Winning Hearts and Minds, Emitting Yarns and Jive
By Crispin Sartwell
Speaking at the U.S. Army War College on March 27, Donald Rumsfeld
said this: "If I were grading, I would say we probably deserve a D or a
D-plus as a country as to how well we're doing in the battle of ideas that's
taking place in the world today. . . . Every time the United States tries to do
anything that would communicate something positive about what we're doing in
the world, we're criticized in the press and in the Congress."
He was thinking, among other
things, about the Pentagon's policy of paying Iraqi newspapers for favorable
coverage, as well as various other propaganda efforts which have, putting it
mildly, failed to sway Muslim or world opinion in favor of American policy in
the stories planted in the Iraqi press were true or not, they cannot be taken
seriously: the sheer fact that a newspaper is paid to run a story discredits
the newspaper entirely, to say nothing of the story itself.
The only way the administration seems to understand the notion of
"winning hearts and minds" is as a question of overpowering their
hogwash with our humbuggery, of manipulating public opinion more effectively
than they do by demonstrating our dishonesty as thoroughly and continuously as
possible. Then we can head for the Army War College and wonder aloud why no one
example of where this takes you is provided by the March 26 raid which has
caused the Shiite coalition to withdraw from talks aimed at forming a unity
government. According to Muqtada al-Sadr's people, backed more or less by the
Iraqi government, American soldiers raided a mosque and shot the Imam and a
group of unarmed worshipers. According to the Pentagon, we took out a terrorist
cell in a firefight.
Now you'd have to be a chump to believe al-Sadr on this. But you would
have to be a chump to believe the Pentagon. Indeed, the news outlets that
reported the story essentially threw up their hands: no one with access to the
scene has any credibility. It is very likely that we will never know what
that, I suppose, might be the result that Rumsfeld wants. I suppose from his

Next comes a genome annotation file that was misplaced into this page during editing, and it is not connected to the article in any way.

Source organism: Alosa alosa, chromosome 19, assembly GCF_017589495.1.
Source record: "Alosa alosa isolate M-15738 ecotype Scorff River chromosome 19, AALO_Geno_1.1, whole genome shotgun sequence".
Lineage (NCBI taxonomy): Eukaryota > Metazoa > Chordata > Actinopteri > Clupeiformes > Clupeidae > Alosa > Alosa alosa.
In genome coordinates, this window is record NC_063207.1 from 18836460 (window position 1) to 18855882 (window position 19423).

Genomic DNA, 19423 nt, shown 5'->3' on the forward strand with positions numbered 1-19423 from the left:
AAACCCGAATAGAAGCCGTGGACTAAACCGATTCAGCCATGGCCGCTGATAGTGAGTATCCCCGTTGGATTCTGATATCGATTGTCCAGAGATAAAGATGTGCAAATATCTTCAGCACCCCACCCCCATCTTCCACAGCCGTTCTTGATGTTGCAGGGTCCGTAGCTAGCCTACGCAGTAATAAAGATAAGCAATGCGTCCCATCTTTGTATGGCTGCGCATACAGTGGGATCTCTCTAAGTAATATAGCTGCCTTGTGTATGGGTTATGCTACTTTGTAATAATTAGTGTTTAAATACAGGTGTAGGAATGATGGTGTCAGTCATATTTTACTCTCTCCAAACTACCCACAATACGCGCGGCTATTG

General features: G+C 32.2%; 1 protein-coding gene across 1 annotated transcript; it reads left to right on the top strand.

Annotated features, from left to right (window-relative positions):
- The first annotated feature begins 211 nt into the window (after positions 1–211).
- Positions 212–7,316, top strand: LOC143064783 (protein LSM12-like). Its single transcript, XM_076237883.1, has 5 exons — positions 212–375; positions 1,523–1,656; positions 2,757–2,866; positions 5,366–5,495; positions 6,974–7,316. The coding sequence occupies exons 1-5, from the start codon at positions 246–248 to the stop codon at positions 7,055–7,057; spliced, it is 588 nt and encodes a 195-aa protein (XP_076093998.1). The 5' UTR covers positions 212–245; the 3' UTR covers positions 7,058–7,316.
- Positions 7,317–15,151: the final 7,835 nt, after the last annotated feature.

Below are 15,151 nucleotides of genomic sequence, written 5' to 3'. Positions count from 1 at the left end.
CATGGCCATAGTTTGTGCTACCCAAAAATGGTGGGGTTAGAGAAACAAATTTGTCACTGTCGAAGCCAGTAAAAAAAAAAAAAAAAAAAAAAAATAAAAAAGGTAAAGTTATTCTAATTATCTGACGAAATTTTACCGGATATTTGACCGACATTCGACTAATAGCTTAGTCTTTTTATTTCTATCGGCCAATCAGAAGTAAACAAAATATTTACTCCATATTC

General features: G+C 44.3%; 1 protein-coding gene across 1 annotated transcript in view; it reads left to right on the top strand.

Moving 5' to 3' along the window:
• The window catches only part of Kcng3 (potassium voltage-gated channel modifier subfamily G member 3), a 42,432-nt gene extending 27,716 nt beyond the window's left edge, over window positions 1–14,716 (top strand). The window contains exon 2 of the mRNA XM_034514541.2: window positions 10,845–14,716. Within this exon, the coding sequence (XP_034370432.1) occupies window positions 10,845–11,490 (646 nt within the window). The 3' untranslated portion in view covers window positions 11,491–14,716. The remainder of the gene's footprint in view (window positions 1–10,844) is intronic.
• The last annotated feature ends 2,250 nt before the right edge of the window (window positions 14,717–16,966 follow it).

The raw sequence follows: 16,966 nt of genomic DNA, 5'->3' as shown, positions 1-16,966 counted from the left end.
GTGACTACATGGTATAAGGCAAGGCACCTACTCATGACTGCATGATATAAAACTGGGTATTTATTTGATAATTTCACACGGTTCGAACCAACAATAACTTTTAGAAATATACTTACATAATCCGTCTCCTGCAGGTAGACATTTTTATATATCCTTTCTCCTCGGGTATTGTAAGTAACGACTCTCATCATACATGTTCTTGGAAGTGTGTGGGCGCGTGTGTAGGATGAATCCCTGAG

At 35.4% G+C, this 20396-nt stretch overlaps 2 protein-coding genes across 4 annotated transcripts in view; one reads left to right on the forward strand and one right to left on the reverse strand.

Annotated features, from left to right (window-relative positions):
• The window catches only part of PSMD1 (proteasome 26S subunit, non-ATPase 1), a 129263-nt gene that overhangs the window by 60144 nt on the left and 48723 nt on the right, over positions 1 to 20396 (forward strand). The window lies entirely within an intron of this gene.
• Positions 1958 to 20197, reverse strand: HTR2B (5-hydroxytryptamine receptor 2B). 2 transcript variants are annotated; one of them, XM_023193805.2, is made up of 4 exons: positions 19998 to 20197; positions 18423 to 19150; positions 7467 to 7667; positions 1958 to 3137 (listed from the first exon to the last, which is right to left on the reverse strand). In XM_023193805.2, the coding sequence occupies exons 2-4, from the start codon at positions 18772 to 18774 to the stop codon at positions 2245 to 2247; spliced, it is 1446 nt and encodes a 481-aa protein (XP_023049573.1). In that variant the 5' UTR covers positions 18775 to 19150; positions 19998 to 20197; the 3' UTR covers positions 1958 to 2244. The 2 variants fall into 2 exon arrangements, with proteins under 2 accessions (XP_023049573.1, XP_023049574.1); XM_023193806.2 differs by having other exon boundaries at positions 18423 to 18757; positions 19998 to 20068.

point of view sheer confusion is better than flat disbelief. But sheer
confusion is the very best you can hope to achieve if you conceive the task as
"Hearts and minds" has entered our vernacular, like
"Abbott and Costello," "bacon and eggs," "fair and
balanced," or "secrets and lies." I must say I have come to
deeply despise the phrase.
Partly this is because I despise anything that everyone is muttering all
the time as a substitute for thinking. And partly it's because "winning
hearts and minds" puts the focus on controlling people's thoughts and
emotions rather than on telling them the truth.
If one starts by asking how to manipulate opinion, one has already lost,
because people will feel themselves manipulated. Now this might make you think:
we've got to make our fiction more convincing; we've got become much more devious
about planting stories and controlling coverage. That is precisely what Donald
Rumsfeld is thinking.
you that this way lies madness: an endless self-refutation in which all people
reach the point of literally being powerless to believe anything you say, ever
again. History is going to refute you and then stomp on your bones, as it has
other leaders who took this sort of approach, from Stalin to Lyndon Johnson.
whatever you may want from history, no one is going to believe you now unless
there is good reason to think you are likelier to tell the truth than are your
opponents. And the only way to begin to make that happen is by telling the
say, however, that confusion may be the best that this administration can now achieve;
it and we are so entirely saturated with its claptrap that the notion that it
could convince anyone anywhere of anything - much less "win hearts and
minds" - has become merely silly.